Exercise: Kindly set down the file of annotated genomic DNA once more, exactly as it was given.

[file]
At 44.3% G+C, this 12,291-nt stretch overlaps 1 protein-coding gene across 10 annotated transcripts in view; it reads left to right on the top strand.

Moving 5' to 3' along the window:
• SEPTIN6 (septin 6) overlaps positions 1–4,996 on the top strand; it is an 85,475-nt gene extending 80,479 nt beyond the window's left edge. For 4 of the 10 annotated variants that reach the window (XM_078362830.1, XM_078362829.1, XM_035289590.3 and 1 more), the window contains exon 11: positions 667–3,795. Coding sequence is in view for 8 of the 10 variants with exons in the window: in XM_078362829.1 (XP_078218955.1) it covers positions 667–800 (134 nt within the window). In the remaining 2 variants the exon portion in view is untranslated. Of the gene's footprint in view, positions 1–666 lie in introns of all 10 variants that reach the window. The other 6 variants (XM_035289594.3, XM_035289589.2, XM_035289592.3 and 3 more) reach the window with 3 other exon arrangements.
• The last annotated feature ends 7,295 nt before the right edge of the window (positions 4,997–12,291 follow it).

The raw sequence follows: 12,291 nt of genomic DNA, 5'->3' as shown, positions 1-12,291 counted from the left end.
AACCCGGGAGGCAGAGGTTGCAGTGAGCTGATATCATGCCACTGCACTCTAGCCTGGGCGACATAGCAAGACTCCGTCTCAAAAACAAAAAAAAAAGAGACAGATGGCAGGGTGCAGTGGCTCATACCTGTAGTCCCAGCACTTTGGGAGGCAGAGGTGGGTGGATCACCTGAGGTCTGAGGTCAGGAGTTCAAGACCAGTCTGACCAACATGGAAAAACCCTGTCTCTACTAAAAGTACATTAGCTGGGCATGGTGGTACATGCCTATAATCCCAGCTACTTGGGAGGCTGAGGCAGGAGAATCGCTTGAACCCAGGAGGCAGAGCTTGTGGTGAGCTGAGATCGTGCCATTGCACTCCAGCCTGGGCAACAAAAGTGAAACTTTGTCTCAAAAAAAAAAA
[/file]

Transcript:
At 44.3% G+C, this 12,291-nt stretch overlaps 1 protein-coding gene across 10 annotated transcripts in view; it reads left to right on the top strand.

Moving 5' to 3' along the window:
• SEPTIN6 (septin 6) overlaps positions 1–4,996 on the top strand; it is an 85,475-nt gene extending 80,479 nt beyond the window's left edge. For 4 of the 10 annotated variants that reach the window (XM_078362830.1, XM_078362829.1, XM_035289590.3 and 1 more), the window contains exon 11: positions 667–3,795. Coding sequence is in view for 8 of the 10 variants with exons in the window: in XM_078362829.1 (XP_078218955.1) it covers positions 667–800 (134 nt within the window). In the remaining 2 variants the exon portion in view is untranslated. Of the gene's footprint in view, positions 1–666 lie in introns of all 10 variants that reach the window. The other 6 variants (XM_035289594.3, XM_035289589.2, XM_035289592.3 and 3 more) reach the window with 3 other exon arrangements.
• The last annotated feature ends 7,295 nt before the right edge of the window (positions 4,997–12,291 follow it).

The raw sequence follows: 12,291 nt of genomic DNA, 5'->3' as shown, positions 1-12,291 counted from the left end.
AACCCGGGAGGCAGAGGTTGCAGTGAGCTGATATCATGCCACTGCACTCTAGCCTGGGCGACATAGCAAGACTCCGTCTCAAAAACAAAAAAAAAAGAGACAGATGGCAGGGTGCAGTGGCTCATACCTGTAGTCCCAGCACTTTGGGAGGCAGAGGTGGGTGGATCACCTGAGGTCTGAGGTCAGGAGTTCAAGACCAGTCTGACCAACATGGAAAAACCCTGTCTCTACTAAAAGTACATTAGCTGGGCATGGTGGTACATGCCTATAATCCCAGCTACTTGGGAGGCTGAGGCAGGAGAATCGCTTGAACCCAGGAGGCAGAGCTTGTGGTGAGCTGAGATCGTGCCATTGCACTCCAGCCTGGGCAACAAAAGTGAAACTTTGTCTCAAAAAAAAAAA